## Materials and methods

### Generic formalism for QFRS signal

Proceeding via the procedures in Eqs. (1–7), the most general form of the QFRS signal can be found

where \({C}_{4}(\tau ^{\prime} ,\tau )=\left\langle {{\Phi }}\right|{E}_{s}^{{\dagger} }(\tau ^{\prime} ){E}_{s}(\tau ){E}_{i}^{{\dagger} }({\omega }_{i}){E}_{i}({\omega }_{i})\left|{{\Phi }}\right\rangle {e}^{i\omega (\tau -\tau ^{\prime} )}\) is the 4-point field correlation function. It reads very differently for the light field with various photon statistics, as shown in Eq. S7, S14, S19 and S21. In particular, for entangled twin photons generated by SPDC process, one has

where \(\tilde{{{\Phi }}}(\tau -T,{\omega }_{i})={(2\pi )}^{-1}\int {e}^{-i\omega (\tau -T)}{{\Phi }}(\omega ,{\omega }_{i}){{{\rm{d}}}}\omega\)

For psuedo-thermal light, the density matrix has the form \({\rho }_{{{{\rm{pht}}}}}={\sum }_{v}{\sum }_{{v}_{i}}| {{\Phi }}(v,{v}_{i}){| }^{2}\left|{1}_{s,v};{1}_{i,{v}_{i}}\right\rangle \left\langle {1}_{s,v};{1}_{i,{v}_{i}}\right|\) which is classically correlated. The field correlation then reads

For the photons at Fock state where no correlation survives between the s and i beams, one has Φ(*ω*_{s}, *ω*_{i}) = Φ_{s}(*ω*_{s} − *ω*_{0})Φ_{i}(*ω*_{i} − *ω*_{0}). The field correlation thus reads

where \({\tilde{{{\Phi }}}}_{s}(\tau -T)={(2\pi )}^{-1}\int {e}^{-iv(\tau -T)}{{{\Phi }}}_{s}(v){{{\rm{d}}}}v\). Substituting field correlations with different statistics into Eq. (15) we will obtain the Raman signal in the three columns in Fig. 2.

### Microscopic model for QFRS

The Fröhlich–Holstein model (10) for describing molecules in realistic materials involving inhomogeneous dephasing and ro-vibrational coupling undergoes a nuclear wave packet dynamics, which gives the electronic coherence

with \({\rho }_{{{{\rm{vib}}}}}^{e}={Z}^{-1}{\prod }_{s}{e}^{-{v}_{s}{\tilde{b}}_{s}^{{\dagger} }{\tilde{b}}_{s}/T},\,{\tilde{b}}_{s}={b}_{s}-{\lambda }_{s}^{(e)}\), where \({H}_{{{{\rm{vib}}}}}^{j}(p,q)\) is given by Eq. S30b in SI. We then define the energy-gap Hamiltonian \({H}_{-}={H}_{{{{\rm{vib}}}}}^{j}-{H}_{{{{\rm{vib}}}}}^{e}\) where \({H}_{{{{\rm{vib}}}}}^{e}={\sum }_{s}{v}_{s}({\tilde{b}}_{s}^{{\dagger} }{\tilde{b}}_{s}-{\lambda }_{s}^{(e),2})\) and \({\omega }_{e,g} \,>\, {\omega }_{{e}_{j},g}\) as we are interested in anti-Stokes emission. *H*_{−} describes the time-dependent fluctuation as a result of the interaction with vibrations. This essentially results in the inhomogeneous line broadening and statistics of the excited- state transitions. We recast Eq. (19) into

with \({H}_{-}(t^{\prime} )={e}^{-i{H}_{{{{\rm{vib}}}}}^{e}t}{H}_{-}{e}^{i{H}_{{{{\rm{vib}}}}}^{e}t}\). Using the cumulant expansion we find

where all the details are referred to Eqs. S30–S34 in SI.

The line-shape function *g*_{j}(*t*) is partitioned into *g*_{j}(*t*) = *g*_{j,l}(*t*) + *g*_{j,h}(*t*) for low- and high-frequency vibrations that behave very differently. For the low-frequency vibrations, typically of the order of~100 cm^{−1}, *v*_{s}/*T* ≪ 1, *v*_{s}*t* ≪ 1 yielding \(\coth ({v}_{s}/2T)\simeq 2T/{v}_{s},\,\cos {v}_{s}t\simeq 1-({v}_{s}^{2}{t}^{2}/2),\,\sin {v}_{s}t\simeq {v}_{s}t\). Thus *g*_{j,l}(*t*) ≈ *i**D*_{j}*v*_{l}*t* + *D*_{j}*T**v*_{l}*t*^{2} where \({D}_{j}=m{({\lambda }_{l}^{(j)}-{\lambda }_{l}^{(e)})}^{2}\) with *m* being the number of low-frequency modes. For the high-frequency vibrations undergoing a underdamped dynamics, one has to take into account their discrete nature observed in the spectral density. Normally we can assume *v*_{s} ≫ *T* so that \(\coth ({v}_{s}/2T)\approx 1\). The line-shape function for a single vibrational mode thus reads \({g}_{j,h}(t)\approx -{F}_{j}\left({e}^{-i{v}_{h}t}-1\right)\) where \({F}_{j}={({\lambda }_{h}^{(j)}-{\lambda }_{h}^{(e)})}^{2}\). Therefore the line-shape function has the approximate form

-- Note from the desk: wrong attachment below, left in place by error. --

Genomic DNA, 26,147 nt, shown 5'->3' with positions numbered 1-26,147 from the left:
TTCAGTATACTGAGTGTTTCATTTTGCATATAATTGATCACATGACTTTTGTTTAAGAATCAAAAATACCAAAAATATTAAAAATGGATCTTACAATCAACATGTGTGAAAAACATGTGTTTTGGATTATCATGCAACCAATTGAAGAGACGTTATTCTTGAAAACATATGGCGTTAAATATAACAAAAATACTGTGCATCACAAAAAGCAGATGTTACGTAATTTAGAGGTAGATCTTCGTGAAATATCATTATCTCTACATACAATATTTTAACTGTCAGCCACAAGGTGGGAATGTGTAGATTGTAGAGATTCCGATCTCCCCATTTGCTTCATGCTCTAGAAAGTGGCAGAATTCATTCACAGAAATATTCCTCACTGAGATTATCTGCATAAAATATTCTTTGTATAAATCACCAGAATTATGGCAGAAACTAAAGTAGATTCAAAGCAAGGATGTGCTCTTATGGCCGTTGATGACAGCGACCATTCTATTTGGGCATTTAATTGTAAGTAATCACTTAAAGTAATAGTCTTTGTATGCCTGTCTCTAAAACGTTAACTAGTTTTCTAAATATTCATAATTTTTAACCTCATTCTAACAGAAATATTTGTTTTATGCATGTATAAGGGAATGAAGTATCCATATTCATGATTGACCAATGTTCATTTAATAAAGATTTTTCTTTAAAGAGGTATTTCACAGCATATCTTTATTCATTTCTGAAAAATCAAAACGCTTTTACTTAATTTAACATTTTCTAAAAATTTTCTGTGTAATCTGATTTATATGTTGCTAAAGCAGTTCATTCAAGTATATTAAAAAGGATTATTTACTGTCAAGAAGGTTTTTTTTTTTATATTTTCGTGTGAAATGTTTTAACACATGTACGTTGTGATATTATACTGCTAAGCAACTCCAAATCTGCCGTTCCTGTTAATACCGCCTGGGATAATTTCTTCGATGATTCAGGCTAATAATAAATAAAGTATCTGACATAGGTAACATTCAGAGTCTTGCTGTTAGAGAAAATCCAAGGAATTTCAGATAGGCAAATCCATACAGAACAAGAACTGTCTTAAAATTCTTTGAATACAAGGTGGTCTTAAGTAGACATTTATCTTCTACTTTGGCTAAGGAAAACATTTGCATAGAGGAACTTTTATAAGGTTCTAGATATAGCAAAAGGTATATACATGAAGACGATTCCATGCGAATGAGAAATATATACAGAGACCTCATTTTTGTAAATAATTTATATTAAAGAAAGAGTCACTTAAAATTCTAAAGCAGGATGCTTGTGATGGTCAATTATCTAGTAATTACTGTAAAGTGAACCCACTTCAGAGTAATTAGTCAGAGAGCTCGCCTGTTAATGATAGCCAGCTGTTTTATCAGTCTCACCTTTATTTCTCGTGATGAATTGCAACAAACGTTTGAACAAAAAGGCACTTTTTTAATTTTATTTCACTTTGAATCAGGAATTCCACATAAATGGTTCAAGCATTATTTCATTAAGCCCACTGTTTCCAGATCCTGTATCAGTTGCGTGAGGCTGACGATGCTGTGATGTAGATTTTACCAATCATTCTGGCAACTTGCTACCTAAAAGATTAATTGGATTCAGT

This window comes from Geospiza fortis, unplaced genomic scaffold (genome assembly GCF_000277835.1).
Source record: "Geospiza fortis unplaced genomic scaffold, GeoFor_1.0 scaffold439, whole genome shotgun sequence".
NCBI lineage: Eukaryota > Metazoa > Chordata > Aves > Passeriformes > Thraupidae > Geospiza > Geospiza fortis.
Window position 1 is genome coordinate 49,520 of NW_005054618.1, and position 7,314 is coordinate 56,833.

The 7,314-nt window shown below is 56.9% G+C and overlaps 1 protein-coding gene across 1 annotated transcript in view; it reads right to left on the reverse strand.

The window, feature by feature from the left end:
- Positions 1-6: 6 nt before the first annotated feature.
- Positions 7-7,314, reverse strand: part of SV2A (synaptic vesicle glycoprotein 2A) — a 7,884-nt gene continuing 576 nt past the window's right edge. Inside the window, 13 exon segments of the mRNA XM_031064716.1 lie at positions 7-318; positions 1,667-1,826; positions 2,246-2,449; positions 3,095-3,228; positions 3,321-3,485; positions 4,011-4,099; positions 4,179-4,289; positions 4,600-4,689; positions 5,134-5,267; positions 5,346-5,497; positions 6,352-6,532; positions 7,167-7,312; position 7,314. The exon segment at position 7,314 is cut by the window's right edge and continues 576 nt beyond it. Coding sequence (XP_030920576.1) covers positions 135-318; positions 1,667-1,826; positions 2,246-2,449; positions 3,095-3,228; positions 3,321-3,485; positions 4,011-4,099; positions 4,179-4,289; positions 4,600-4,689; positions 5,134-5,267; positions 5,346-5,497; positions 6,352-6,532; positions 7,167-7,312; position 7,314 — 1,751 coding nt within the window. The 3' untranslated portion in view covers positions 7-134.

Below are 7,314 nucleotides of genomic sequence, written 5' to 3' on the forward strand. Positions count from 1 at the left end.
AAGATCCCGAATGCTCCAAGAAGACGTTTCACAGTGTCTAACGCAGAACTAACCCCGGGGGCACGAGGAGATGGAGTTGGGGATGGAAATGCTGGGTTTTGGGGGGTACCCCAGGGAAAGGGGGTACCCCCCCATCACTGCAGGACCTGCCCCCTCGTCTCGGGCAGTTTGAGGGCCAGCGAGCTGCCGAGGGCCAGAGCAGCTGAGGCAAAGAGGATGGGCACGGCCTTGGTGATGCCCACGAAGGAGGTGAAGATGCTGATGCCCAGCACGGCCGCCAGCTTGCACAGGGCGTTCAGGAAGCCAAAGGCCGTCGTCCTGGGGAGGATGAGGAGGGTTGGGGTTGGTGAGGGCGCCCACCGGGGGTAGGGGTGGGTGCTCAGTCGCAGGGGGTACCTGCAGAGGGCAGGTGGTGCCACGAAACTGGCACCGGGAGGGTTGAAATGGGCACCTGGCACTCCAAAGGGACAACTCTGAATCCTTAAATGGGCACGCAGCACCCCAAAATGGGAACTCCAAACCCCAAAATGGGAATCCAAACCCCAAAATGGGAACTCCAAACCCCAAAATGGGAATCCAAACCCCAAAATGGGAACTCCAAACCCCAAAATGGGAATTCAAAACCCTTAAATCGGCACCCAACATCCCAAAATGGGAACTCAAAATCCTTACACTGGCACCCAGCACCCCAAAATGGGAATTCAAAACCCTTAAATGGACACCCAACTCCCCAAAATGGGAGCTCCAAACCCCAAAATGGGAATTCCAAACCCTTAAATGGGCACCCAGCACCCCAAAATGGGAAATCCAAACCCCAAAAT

which gives rise to the electronic coherence

Eq. (23) is essential for computing the Raman signal in Eq. (15). All the details are given in section S3 of SI.

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## Acknowledgements

We thank Renbao Liu from the Chinese University of Hong Kong for the instructive discussions and suggestions. Z.D.Z. gratefully acknowledges the support of Early Career Scheme from Hong Kong Research Grants Council (No. 21302721) and National Science Foundation of China (No. 12104380). T.P., G.S.A. and M.O.S. gratefully acknowledge the support of Air Force Office of Research (Grant No. FA9550-20-1-0366), Office of Naval Research (Grant No. N00014-20-1-2184), Robert A. Welch Foundation (Grant No. A-1261; A-1943), and National Science Foundation (Grant No. PHY-2013771).

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Z.D.Z., T.P., G.S.A. and M.O.S. conceived the idea and project. Z.D.Z. took part in conceptualization, result analysis and project administration, and performed all the analytical derivations and calculations. G.S.A. took part in supervision, result analysis and analytical derivations. M.O.S. took part in funding acquisition, supervision and result analysis. T.P. took part in result analysis and carried out experimental feasibility. X.Y.N. carried out the coding for numerical simulations and figure plotting. All the authors contributed in project conceptualization, discussion and writing. Z.D.Z. and T.P. contributed equally to this work.

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### Cite this article

Zhang, Z., Peng, T., Nie, X. *et al.* Entangled photons enabled time-frequency-resolved coherent Raman spectroscopy and applications to electronic coherences at femtosecond scale.
*Light Sci Appl* **11**, 274 (2022). https://doi.org/10.1038/s41377-022-00953-y

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DOI: https://doi.org/10.1038/s41377-022-00953-y